Native American Tribal Leaders Discuss Opioid Epidemic With The DOJ

By Victoria Kim 09/28/16

High rates of substance use disorders in Indian Country coincide with widespread poverty and mental health issues.

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Native American Tribal Leaders Discuss Opioid Epidemic With The DOJ

Last Tuesday, tribal leaders from northern New Mexico met with representatives from the U.S. Department of Justice to discuss ways of addressing the state’s own epidemic of opioid addiction and overdose.

The meetings occurred during the Obama administration’s National Heroin and Opioid Awareness Week (Sept. 18-24). DOJ officials met with representatives, including law enforcement, of eight northern New Mexico Native American pueblos.

In 2014, New Mexico had the second highest drug overdose death rate in the United States, AP reported. This isn't helped by the state’s proximity to Mexico, from where heroin is smuggled across the border.

The state’s northern region has been hit especially hard. In 2015, Rio Arriba County, which shares a border with Colorado, had the highest drug overdose death rate in the state, with 81.4 deaths per 100,000 people. 

In New Mexico, officials are looking to the HOPE Initiative (Heroin and Opioid Prevention and Education) for relief. The initiative, created last year, is a collaboration between the UNM Health Sciences Center and the U.S. Attorney’s Office. Its multi-faceted approach focuses on prevention and education, treatment, law enforcement, re-entry and strategic planning, according to a DOJ statement.

The problem is not exclusive to Native Americans in New Mexico, however. Historically, drug use survey data has shown that the use of heroin and OxyContin among this demographic exceeds national averages. 

According to SAMHSA, Native Americans have disproportionately high rates of substance use disorders overall.

These rates coincide with disproportionately high rates of poverty and psychological distress that have been reported among this population. Couple that with a lack of mental health awareness and not enough resources to address these ills (not to mention a history of being treated like second-class citizens), and you have a group of people who aren't left with many options.

According to CDC data, whites and Native Americans experienced the highest rate of fatal overdose between 2009 and 2014. PBS reported that by 2014, whites and Native Americans were dying at double or triple the rates of black Americans and Latinos.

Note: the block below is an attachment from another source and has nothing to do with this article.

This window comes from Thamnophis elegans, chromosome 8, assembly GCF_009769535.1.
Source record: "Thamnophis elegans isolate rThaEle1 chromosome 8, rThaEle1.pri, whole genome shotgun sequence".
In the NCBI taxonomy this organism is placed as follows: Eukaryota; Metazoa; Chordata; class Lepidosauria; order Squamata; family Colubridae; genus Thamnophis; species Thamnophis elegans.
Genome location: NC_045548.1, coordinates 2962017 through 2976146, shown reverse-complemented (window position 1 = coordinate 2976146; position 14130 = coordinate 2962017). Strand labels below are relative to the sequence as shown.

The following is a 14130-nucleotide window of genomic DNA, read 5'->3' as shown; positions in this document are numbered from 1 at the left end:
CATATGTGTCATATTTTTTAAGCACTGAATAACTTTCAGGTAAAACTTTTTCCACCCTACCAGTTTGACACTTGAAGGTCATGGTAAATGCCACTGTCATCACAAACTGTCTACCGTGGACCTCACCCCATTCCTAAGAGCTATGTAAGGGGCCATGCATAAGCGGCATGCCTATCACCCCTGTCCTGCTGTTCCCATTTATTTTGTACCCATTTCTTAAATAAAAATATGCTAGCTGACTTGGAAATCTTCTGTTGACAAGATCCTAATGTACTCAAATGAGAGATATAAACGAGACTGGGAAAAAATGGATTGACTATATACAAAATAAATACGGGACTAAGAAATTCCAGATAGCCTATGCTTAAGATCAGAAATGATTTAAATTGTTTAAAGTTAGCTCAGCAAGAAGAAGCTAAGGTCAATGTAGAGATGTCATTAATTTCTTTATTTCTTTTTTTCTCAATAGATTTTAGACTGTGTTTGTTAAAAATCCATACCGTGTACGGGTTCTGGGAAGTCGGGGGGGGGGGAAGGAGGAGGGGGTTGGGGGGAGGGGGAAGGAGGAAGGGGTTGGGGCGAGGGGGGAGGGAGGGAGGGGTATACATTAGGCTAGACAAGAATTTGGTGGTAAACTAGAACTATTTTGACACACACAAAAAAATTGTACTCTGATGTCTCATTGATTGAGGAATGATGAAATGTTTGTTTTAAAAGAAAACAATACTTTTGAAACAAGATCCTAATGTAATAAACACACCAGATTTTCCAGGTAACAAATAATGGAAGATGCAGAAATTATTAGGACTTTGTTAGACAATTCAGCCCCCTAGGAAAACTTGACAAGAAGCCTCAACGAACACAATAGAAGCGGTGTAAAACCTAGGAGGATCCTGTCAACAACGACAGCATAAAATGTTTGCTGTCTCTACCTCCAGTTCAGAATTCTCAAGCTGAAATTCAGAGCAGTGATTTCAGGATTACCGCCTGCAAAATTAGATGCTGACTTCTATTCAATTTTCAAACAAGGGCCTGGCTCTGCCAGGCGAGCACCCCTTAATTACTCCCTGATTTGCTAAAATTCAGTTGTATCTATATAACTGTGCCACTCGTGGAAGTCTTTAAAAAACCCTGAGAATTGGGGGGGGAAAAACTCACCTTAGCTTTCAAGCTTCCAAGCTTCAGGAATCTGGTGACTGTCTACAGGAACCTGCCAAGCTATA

Walter Lamar, who provides training for public safety and public health professionals working in Indian Country through the Indian Country Training Institute, sees the impact of drug use firsthand.

Back in 2011, Lamar wrote about heroin's growing presence in Native American communities. As the government legislates tougher rules on prescription drugs, thus reducing their availability, he predicted that "the return of heroin is imminent." 

"Heroin is and has been a problem in Indian Country," Lamar told The Fix, "but as with most issues affecting tribal communities, the rest of the country couldn't care less."

He continued, "Imagine that since August, there have been thousands of Native Americans camped in North Dakota standing against the construction of an interstate oil pipeline, yet the mainstream media has given little or no attention to this major event. Tribes from across the nation have sent delegations and have offered support, unprecedented in contemporary history, yet an absent media. But a handful of white protesters taking over an abandoned BLM ranger station had the national media falling all over themselves trying to get the next sound bite, or video clip.

"So, is the rest of the country aware of Indian Country’s heroin problem? No, and they don’t care."

When asked if the DOJ's efforts to reach out to tribal leaders gave him any hope, Lamar told The Fix, "Simple answer, no. Truly it is a very complicated answer."

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Victoria is interested in anything that has to do with how mind-altering substances impact society. Find Victoria on LinkedIn or Tumblr

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